OklahomaHorses Magazine July 2022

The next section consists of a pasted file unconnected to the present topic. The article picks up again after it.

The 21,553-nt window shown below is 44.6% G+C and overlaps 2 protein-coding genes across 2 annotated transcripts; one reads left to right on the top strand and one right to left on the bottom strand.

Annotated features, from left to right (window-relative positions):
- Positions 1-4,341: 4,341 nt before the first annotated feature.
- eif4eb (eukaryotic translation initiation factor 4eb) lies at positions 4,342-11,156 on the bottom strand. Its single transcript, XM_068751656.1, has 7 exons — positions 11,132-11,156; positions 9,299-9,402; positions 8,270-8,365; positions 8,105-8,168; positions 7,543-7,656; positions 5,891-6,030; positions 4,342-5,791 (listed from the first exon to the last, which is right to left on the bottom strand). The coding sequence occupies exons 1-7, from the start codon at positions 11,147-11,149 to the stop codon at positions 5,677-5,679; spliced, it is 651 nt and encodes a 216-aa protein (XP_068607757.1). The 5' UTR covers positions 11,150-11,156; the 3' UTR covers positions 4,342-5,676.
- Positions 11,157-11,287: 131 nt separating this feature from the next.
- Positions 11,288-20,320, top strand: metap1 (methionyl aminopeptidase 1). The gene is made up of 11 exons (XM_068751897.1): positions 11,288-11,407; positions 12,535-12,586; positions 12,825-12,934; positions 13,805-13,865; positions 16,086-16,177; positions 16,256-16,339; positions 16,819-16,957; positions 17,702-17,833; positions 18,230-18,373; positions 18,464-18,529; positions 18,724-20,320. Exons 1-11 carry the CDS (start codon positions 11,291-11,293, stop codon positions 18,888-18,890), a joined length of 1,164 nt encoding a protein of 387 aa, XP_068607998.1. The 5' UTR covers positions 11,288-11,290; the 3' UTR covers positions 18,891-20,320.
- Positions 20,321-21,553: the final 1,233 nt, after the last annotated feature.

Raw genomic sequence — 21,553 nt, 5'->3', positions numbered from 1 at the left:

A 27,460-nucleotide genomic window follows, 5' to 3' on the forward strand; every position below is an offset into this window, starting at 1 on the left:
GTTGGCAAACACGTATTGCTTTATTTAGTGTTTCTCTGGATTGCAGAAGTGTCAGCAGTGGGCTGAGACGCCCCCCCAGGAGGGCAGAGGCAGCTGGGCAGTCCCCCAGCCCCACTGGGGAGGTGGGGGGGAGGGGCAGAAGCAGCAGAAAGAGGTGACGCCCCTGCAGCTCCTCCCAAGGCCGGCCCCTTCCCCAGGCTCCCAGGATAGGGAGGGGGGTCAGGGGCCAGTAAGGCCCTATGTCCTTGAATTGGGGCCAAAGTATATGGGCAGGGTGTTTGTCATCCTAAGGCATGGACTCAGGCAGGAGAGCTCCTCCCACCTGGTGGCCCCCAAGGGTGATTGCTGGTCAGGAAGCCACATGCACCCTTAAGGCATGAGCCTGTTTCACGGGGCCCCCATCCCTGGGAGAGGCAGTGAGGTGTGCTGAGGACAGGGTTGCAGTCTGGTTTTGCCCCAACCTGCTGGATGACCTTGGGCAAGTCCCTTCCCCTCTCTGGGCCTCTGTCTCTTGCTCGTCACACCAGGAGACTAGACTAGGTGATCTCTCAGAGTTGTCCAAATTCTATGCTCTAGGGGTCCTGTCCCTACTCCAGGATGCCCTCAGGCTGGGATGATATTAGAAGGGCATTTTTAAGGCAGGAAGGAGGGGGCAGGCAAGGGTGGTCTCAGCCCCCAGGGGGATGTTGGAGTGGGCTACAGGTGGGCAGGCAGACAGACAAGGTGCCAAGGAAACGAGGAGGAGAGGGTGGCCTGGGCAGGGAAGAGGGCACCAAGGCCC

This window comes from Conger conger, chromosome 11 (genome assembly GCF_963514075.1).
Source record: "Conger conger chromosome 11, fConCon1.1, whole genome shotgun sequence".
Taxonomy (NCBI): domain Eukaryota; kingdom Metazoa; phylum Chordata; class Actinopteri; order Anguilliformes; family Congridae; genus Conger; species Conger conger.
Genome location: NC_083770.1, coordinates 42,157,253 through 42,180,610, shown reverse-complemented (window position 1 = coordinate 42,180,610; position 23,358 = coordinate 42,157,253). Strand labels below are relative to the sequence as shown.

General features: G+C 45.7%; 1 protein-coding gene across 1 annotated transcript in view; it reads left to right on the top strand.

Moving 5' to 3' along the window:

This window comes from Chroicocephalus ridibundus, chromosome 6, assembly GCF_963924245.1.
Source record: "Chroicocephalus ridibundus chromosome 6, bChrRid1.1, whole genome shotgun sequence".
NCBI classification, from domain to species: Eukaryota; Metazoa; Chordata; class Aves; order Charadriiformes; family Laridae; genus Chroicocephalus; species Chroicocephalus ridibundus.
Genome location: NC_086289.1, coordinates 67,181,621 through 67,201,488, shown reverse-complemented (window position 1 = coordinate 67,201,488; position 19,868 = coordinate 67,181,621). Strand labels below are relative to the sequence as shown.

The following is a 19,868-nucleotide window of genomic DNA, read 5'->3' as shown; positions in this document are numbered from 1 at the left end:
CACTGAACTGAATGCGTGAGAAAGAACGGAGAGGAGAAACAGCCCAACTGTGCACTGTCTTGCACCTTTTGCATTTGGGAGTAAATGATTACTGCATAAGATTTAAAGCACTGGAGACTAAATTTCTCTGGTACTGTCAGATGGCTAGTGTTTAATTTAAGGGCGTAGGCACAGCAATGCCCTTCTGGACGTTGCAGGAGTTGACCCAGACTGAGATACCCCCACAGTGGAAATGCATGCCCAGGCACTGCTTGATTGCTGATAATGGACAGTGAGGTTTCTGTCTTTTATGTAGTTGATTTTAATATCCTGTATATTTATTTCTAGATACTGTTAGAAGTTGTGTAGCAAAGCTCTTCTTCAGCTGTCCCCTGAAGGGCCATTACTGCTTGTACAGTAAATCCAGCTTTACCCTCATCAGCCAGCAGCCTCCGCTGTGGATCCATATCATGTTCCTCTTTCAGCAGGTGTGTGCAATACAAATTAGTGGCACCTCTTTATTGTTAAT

July / August 2022 • OklahomaHorses 13 will create unprecedented pollution from vehicle traffic and petroleum-laden and chemical-laden roadway runoff directly into the Lake Thunderbird watershed, pollut- ing the drinking water for a quarter of a million people and water that wildlife relies on equally. The east-west connector that runs along the north part of Norman will cross the rivers and streams that feed Lake Thunderbird, adding more pollution to the water supply. The amount of impervious surface cre- ated by this turnpike will prevent adequate recharge of the underground water table — groundwater is replenished when rainfall is slowed down. This happens on pasture- land, in open spaces, in wetlands, and in tree-covered areas. Protection of this vital watershed is one of the key reasons east Norman is zoned to prevent homesteads on anything smaller than 10 acres. Lack of groundwater will lead to increased wildfires — disastrous for humans, livestock, and wildlife — and eventually to dry wells. Impacts on Humans The OTA and Governor Kevin Stitt have characterized this project as having minimal human impact. That is false. The homes of thousands of people, as well as their pets and livestock, will be destroyed needlessly, and people will become displaced and/ or lose the investments they have made in their homes and properties. The OTA and Poe and Associates, the engineering firm that the OTA has contracted to manage the project, euphemistically refer to the affected homes as “rooftops.” People’s lives will be turned upside down as their homes, properties, farms, and businesses are razed to improve commute times and travel-time reliability. Recently, OTA officials have pivoted to claim safety as the primary reason for this toll road, citing accidents along I-35. The National Highway Traffic Safety Admin- istration determined that speed, failure to wear safety belts, and driving under the influence are the most prevalent causes of highway fatalities — the turnpike addresses none of those causes. Although the conges- tion is real, it is speed that leads to highway fatalities — not fender benders caused by gridlock. Incredibly, 2020 had the highest number of fatalities on the roads since 2007, yet the OTA increased the speed lim- it throughout the turnpike system in spite of those facts that same year. Impacts on the Economy Every home destroyed means loss of property-tax revenue in Cleveland County — the vast majority of which funds schools and career tech. Homes not completely taken but sitting in the path of the turnpike will likely decline in value, the basis for property-tax assessments — no one moves to rural Oklahoma to become neighbors with a high-speed toll road. Although the OTA has not stated the number of homes likely to be destroyed, estimates by Pike Off OTA, the grassroots organization formed to bring accountability to the OTA and fight these projects, estimates the number to be more than 600 in Cleveland County alone — five times the number of homes the OTA destroyed to build the underused, underperforming Kickapoo Turnpike. In addition to the destruction of homes, businesses and farms, including horse farms, will be razed or adversely affected. In Cleveland County, there is not enough housing to accommodate the peo- ple who will be displaced, meaning many of them will be forced to leave a place they have called home for generations. Impacts onWildCare The proposed toll road runs a quarter to a half mile from the front of WildCare — an organization that has served Oklahoma for nearly 40 years, the result of thousands of people’s time, commitment, passion, and financial investments. WildCare provides people a place to bring wildlife struggling to survive with the goal of releasing healthy wildlife back to nature. WildCare also helps to resolve thousands of human-animal con- flicts and provides wildlife and conservation education throughout the state. In the past three years, WildCare has admitted nearly 22,000 ill, injured, or orphaned animals from 57 of the 77 counties in Oklahoma. The proximity of this toll road might make the WildCare location untenable for its work — added noise, pollution, and light are all detrimental to wildlife. The Truth about Toll Roads in Oklahoma The OTA uses bonds, which are loans, to build toll roads. Money is borrowed from private investors, most of whom do not live in Oklahoma. Bond buyers increasingly look for investments that meet environmental, social, and governance (ESG) criteria: envi- ronmental — how the business, project, or Coyotes roam throughout Cleveland County and rely on the cover of Lake Thunderbird for safety. Coyotes play a critical role in our infrastructure, keeping rodent populations in check. Texas horned lizards, once common but increasingly difficult to spot, nest in areas to be affected by the toll road.